Of the third generation, Natasha Richardson has enjoyed the greatest success. The Guardian’s theatre critic, Michael Billington, says all three have inherited the talent – that curious mix of intelligence and strangeness – but Joely and Jemma remain unproven. Earlier this year, Jemma played the messianic Salvation Army leader Major Barbara in the West End, and Billington praised her ‘clarity and purity’. He says that the Redgraves are often late developers and that Corin has only recently matured as an actor, so it’s early days yet for 33-year-old Jemma.

The major influence on Redgrave’s life seems to be her mother, Deirdre Hamilton-Hill. Redgrave’s parents split up when she was nine. Deirdre, the reckless daughter of a naval commander, wrote a book in which she claimed that Corin wanted her to be Mrs Lenin and had banned wine and French food from the house because they were bourgeois. While bringing up Redgrave and her younger brother, Luke, Deirdre opened the house up to any number of lovers, strangers and rock ‘n’ rollers. Even Redgrave described her as flaky.

Meanwhile, the wheel was turning and Redgrave was rebelling against her mother. She became known as the sensible one. ‘At 18, I thought I’d do the ultimate teenage rebellion thing and go incredibly straight. I thought I would vote Tory. I didn’t in the end. I thought that’s not rebellion, that’s just sad.’

She married a barrister (they recently got back together after splitting up for a year), had a son and apart from ironing in the nude in the TV serialisation of The Buddha Of Suburbia, led a quietly respectable actor’s life. There has often seemed something Sensible Shoes about Redgrave’s career.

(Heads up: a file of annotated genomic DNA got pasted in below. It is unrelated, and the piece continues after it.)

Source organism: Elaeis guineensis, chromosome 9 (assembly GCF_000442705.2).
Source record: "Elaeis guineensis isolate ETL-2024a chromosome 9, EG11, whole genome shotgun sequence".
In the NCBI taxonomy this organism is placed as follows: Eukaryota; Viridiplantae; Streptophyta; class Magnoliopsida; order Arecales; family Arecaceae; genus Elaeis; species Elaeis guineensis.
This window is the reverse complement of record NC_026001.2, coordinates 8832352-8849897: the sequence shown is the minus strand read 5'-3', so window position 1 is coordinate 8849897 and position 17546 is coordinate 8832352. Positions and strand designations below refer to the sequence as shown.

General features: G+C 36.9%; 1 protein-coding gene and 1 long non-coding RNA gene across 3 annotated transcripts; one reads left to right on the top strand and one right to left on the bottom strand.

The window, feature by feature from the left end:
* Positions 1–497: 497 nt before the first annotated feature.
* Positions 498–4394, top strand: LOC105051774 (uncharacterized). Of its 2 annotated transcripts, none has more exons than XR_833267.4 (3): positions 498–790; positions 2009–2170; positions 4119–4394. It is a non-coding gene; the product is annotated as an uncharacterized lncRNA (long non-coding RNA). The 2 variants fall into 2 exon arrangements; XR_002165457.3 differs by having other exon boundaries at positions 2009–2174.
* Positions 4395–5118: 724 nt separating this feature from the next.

She says she’s not so sure about being innately sensible; she thinks it is something imposed on her in childhood. Deirdre was so irresponsible that she had to take control. ‘There was a total lack of structure, and I longed for structure so I set about trying to create it.

‘I wasn’t trying so much to impose order as trying to show my mum that certain people were hanging around who weren’t particularly nice.’ She says the house was stuffed with visitors, some of them lovely, gentle people like Who manager Kit Lambert, others just there to exploit her mother’s trust. The trouble with Deirdre was that she found it difficult to tell the difference.

Did Redgrave make it obvious when she didn’t approve of the hangers on? ‘Yeah, I did. Mum used to call me the Attitude Squad. There were always lodgers, and one of them stole and she and her boyfriend had this awful, violent relationship, and I’d break it up sometimes.’

I tell her I wouldn’t fancy stepping into a domestic. ‘I can’t stand violence. But you can’t just stand there, can you?’ There is something open and vulnerable about Regrave, even when she’s talking up her toughness. You get the impression that however streetwise she is, she has also inherited some of her mother’s naivety – but whereas it followed Deirdre like a curse, for Redgrave it is a strength.

She genuinely believes that there would have been no option but to step in and break up the fights. Likewise, she says how could you not be interested in politics – everyone wants better schools, more jobs, social justice.